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Do you look forward to going to work every day, or dread it? Do you lie awake in bed at night, worrying about the next work day?

If so, consider this list a little wake up call that we often forget to make when we get caught up in busy careers until we are really unhappy…

Below are some early warning signs that your job is no longer right for you and it may be time to move onward and upward.

1. You have trouble getting up and getting to work in the morning. Unless you have some other medical reason that makes getting up in the morning difficult, dreading the start of your day is a good indicator that you’re not excited or passionate about the work you’re doing any more.

2. You find yourself daydreaming about needing a new job. If you’re fantasizing about sending in your resignation, or furtively glancing at job postings on your lunch break, that’s a very good sign it’s time to move on.

3. You’ve spent three years or more with no promotion or advancement. If you’ve spent that long without moving up in the company — or if there is no available path to advancement for you with the company — it’s time to start considering jobs where you would be able to advance.

4. You really dislike your coworkers or boss. Sometimes personalities just don’t mesh, and even if you do your very best to be civil and respectful in the workplace, hating your coworkers will make your job unpleasant at best and impossible at worst.

5. Your company is going down. If the company shows signs of failing, there’s no reason to go down with the ship. Get out now before the pink slips start flying.

6. You calculate the days, weeks, months, and years you have left until retirement.
If you have more than a few months left, consider whether you really want to spend your last working years just coasting to the end, or if you’d like to feel more excited and challenged again.

7. You get zero feedback from your managers. Nothing positive, nothing negative, just blank space. A lack of feedback is a sign of poor management, and it’s probably not going to get better.

8. Your health is beginning to suffer. Don’t discount the fact that stress, anxiety, and constant negativity can have a real effect on your health and quality of life. Headaches, sleep problems, and frequent colds can also be physical side effects of stress.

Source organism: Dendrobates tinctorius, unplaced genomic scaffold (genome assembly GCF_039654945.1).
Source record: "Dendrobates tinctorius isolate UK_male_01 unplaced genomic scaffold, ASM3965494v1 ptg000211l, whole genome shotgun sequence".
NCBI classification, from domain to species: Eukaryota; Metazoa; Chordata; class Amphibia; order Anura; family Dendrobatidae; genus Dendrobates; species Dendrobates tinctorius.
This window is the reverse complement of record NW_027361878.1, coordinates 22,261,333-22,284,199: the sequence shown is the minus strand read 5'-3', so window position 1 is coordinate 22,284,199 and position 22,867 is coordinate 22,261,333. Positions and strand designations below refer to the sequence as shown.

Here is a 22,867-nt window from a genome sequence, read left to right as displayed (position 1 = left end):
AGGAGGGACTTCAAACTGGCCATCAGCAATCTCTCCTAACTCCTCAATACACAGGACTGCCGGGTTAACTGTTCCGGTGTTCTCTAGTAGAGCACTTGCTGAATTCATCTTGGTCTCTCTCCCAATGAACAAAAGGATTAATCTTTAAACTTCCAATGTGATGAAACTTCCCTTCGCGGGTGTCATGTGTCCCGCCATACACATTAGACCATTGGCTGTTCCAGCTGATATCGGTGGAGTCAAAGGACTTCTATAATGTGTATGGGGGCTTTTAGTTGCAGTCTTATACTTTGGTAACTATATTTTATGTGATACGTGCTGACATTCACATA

9. You’ve become a complainer. If you realize that most of your conversations with your partner and friends eventually turn to complaining about your job, it’s time to move on.

10. You’re not learning or being challenged. It’s fine to get really good at your job. It’s not fine to find that you’re no longer growing, learning, or being challenged in your work. That leads to burnout.

11. You don’t believe in the company any more. There are times when an employee can just no longer stand behind the company — for moral, ethical, or cultural reasons. And that’s OK! But don’t stick around after you’ve figured that out.

12. You’ve started turning to alcohol or drugs to “relax.” Increased consumption of alcohol, drugs, or other risky behaviors to “relax” or “unwind” or “cope” with your job should be a major red flag that it’s past time to go.

13. You’re noticing that a lot of other people are leaving, or there’s constant reshuffling. If you’re having goodbye cake more often than before or positions get continually shuffled around, it’s a sign that there’s something wrong at the company. No need to blindly follow the crowd, but be sure you’re paying attention.

14. You get a poor performance review. When the quality of your work starts to suffer, it’s usually a sign that it’s time to move on.

15. You feel a total lack of control. In a good work situation, employees should feel like they are in control of their work and the outcomes they produce. If you start to feel a lack of control over your work, your productivity, or the outcomes around you, it may be time to consider a change.

16. You’re contacted by a headhunter. If you hear from a headhunter and you’re happy at your current position, that’s OK. But if you have any concerns or reservations about your job, calls from recruiters may indicate that your industry is hot, and it would be a good time to look for opportunities to move up.

17. Your job description has changed or job duties have increased — but your pay hasn’t. Scope creep can happen in jobs, too. If you’re doing much more than what you were hired to do, but haven’t been compensated accordingly, it may be time to look for a position where your contributions will be more appreciated.

18. Your skills aren’t being utilized. On the opposite side, if you have skills and talents that aren’t being recognized or used, it also might be a good idea to look for a job where you can really shine.

19. Your work-life balance is way out of balance. If you find yourself constantly unable to meet family obligations because of work — or vice versa — it may be time to look for a job that can better fit your needs.

20. You’re being bullied, harassed or threatened, physically or verbally. There’s never any excuse for bullying or illegal behavior. If you’ve been verbally, physically, or sexually abused by anyone at your job, it’s time to go, regardless of what other measures you’re taking legally or through HR.
What other tell-tale signs would you add to my list? I’d be interested in your thoughts in the comments below.

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